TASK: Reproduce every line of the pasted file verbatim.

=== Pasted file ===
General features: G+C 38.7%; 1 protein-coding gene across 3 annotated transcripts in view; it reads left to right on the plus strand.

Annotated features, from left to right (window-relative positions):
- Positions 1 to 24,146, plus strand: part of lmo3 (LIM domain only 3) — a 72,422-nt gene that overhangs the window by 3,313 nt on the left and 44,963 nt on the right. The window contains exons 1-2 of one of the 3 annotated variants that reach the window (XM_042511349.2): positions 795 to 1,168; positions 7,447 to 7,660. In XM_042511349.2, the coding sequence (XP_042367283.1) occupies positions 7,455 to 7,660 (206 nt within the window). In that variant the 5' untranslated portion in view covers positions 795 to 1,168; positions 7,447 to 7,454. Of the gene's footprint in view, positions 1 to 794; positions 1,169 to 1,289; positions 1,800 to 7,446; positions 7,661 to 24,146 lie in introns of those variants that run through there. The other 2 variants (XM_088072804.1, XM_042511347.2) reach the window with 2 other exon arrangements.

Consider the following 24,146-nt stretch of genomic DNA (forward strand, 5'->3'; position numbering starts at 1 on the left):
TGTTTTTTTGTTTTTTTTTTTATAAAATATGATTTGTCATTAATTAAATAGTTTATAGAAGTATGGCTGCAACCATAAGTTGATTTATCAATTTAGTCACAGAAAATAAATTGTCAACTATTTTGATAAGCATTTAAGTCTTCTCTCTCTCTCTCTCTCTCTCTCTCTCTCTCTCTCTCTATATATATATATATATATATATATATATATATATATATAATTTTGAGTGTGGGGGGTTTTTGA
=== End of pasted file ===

General features: G+C 38.7%; 1 protein-coding gene across 3 annotated transcripts in view; it reads left to right on the plus strand.

Annotated features, from left to right (window-relative positions):
- Positions 1 to 24,146, plus strand: part of lmo3 (LIM domain only 3) — a 72,422-nt gene that overhangs the window by 3,313 nt on the left and 44,963 nt on the right. The window contains exons 1-2 of one of the 3 annotated variants that reach the window (XM_042511349.2): positions 795 to 1,168; positions 7,447 to 7,660. In XM_042511349.2, the coding sequence (XP_042367283.1) occupies positions 7,455 to 7,660 (206 nt within the window). In that variant the 5' untranslated portion in view covers positions 795 to 1,168; positions 7,447 to 7,454. Of the gene's footprint in view, positions 1 to 794; positions 1,169 to 1,289; positions 1,800 to 7,446; positions 7,661 to 24,146 lie in introns of those variants that run through there. The other 2 variants (XM_088072804.1, XM_042511347.2) reach the window with 2 other exon arrangements.

Consider the following 24,146-nt stretch of genomic DNA (forward strand, 5'->3'; position numbering starts at 1 on the left):
TGTTTTTTTGTTTTTTTTTTTATAAAATATGATTTGTCATTAATTAAATAGTTTATAGAAGTATGGCTGCAACCATAAGTTGATTTATCAATTTAGTCACAGAAAATAAATTGTCAACTATTTTGATAAGCATTTAAGTCTTCTCTCTCTCTCTCTCTCTCTCTCTCTCTCTCTCTCTCTATATATATATATATATATATATATATATATATATATATAATTTTGAGTGTGGGGGGTTTTTGA